To succeed, you need to focus on something that you really care about, something that makes the world a better place. Just ask Jeff Zira, a 2001 Department of Energy National Science Bowl® (NSB) champion who is the Chief Technology Officer and co-founder of lark technologies, a software company with a smartphone app that helps people create healthier lifestyles.
With an organic chemistry degree from the University of California, Santa Barbara and an MBA from the Massachusetts Institute of Technology, Zira finds it ironic that he spends his days leading development teams that create apps. "The one skill that I didn't cover in science bowl was computer science, and now I use it every day," he says.
He did cover a multitude of topics as a member of North Hollywood High School's science bowl team. "We learned a lot of interesting trivia," Zira says. "But we also got a good understanding of how science—as a whole—works, and I enjoyed getting that broader view."
He was a member of the science bowl team for four years and remembers his junior year most fondly. "We were goofballs off the court," he said. "We had these strange inside jokes and spent a lot of time messing around together, playing Frisbee, and watching movies."
But on the court, they were all business. In his junior year—2000—the team consisted of Zira, Daniel Bersohn, Nina Han, Tyler Rubin, and Jackie Wong. They studied together, each specializing in different subjects. They also practiced several times a week, using old questions and new ones that they wrote.
"The Los Angeles [NSB] region is always very competitive," says Zira. "There are really good teams in the area." To keep focused during the matches, Zira and his team members trained themselves to not pay attention to the scoreboard. "We were ruthless and focused, occasionally to the point of absurdity. At the regionals, we buzzed in and got the question wrong." The scorekeeper ruled it was an interrupt, meaning the team buzzed in before the moderator finished reading the question. Getting an interrupt wrong meant the other team got four points.
"We protested that it wasn't an interrupt, and then we looked at the scoreboard. The score was 200 to 0—maybe we didn't need to protest that one." The team went on to the national competition in Washington, DC, and placed fourth. Their prize was an expenses-paid trip to Pittsburgh, where they got to, among other things, check out a coal mine. "It was fun because it was with all my weird friends."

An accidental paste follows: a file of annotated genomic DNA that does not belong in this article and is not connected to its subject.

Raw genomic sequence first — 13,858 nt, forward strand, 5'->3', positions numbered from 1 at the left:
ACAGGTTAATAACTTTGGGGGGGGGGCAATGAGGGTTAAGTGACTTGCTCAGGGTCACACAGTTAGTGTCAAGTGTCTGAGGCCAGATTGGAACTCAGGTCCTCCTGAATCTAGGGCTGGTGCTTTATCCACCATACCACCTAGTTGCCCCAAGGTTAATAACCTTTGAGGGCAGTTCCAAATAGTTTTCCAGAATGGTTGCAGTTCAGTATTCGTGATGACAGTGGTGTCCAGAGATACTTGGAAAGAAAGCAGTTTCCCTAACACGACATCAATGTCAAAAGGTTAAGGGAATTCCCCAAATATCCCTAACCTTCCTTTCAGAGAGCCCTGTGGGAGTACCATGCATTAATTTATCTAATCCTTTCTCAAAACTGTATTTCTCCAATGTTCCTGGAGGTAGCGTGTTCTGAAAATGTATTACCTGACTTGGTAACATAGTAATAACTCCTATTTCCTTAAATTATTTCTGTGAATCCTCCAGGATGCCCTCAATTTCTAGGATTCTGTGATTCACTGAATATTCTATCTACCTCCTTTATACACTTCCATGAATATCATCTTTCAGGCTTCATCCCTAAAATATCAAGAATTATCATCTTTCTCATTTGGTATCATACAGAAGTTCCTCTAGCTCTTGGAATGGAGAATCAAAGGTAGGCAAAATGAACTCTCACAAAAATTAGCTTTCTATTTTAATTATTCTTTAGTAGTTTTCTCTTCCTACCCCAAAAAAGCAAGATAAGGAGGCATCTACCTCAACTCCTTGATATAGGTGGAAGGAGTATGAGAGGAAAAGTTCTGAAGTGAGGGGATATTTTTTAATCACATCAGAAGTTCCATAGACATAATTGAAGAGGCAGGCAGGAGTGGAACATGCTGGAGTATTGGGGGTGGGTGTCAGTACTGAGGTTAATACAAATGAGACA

Next year, the North Hollywood High School team again made it to the NSB Finals in Washington, DC. This was his senior year, and Zira was the team captain. Bersohn was the only other science bowl veteran; everyone else was new. The other members were David Lee, Jeanne Shen, and Julia Hu.
At the NSB National Finals, the team ran into problems early on. At the practice sessions, they worked at predicting answers by listening for key words in the question and interrupting the moderator. It's a strategy that had led them to numerous victories.
But suddenly it wasn't working. "The questions were different. We couldn't predict the answers as easily," he says. "We kept jumping in and getting wrong answers. We really got thrown early."
Zira took the team aside and said, "Let's just take a moment; we can turn it around." The team slowed down and regained their composure. "It's one of the best things I did as captain," he says. They didn't win that first game, but they built up their momentum. "We were able to regain our stride, and it let us operate really smoothly."
They went on to win the entire competition that year.
"The high of winning only lasted a few days," he says. "I remember standing on the stage and thinking that it was cool that we won, but I wanted to know what was next."
What came next was college on both the East and West Coasts. After graduating with his MBA, Zira found that he liked startups more than science. At lark technologies, which he co-founded with NSB team member Julia Hu, the company developed an app that serves as a motivational buddy to encourage people to meet their weight loss goals. Apple named the app as one of the ten best in 2015. "We want to change the way you think about yourself," said Zira. "We want to let people see themselves in a much more positive light."
And it's that positive attitude and focus that he thinks will serve the 2016 teams as they compete in the Championship Finals at George Washington University's Lisner Auditorium on May 2nd. "I wish them all the best of luck."
Please go to Historical Information – National Finals – Profiles of Past Competitors to read more student stories about their NSB experiences.
The Office of Science is the single largest supporter of basic energy research in the physical sciences in the United States and is working to address some of the most pressing challenges of our time. For more information please visit https://www.energy.gov/science.
Kristin Manke is a Communications Specialist at Pacific Northwest National Laboratory on detail to the U.S. Department of Energy's Office of Science, firstname.lastname@example.org.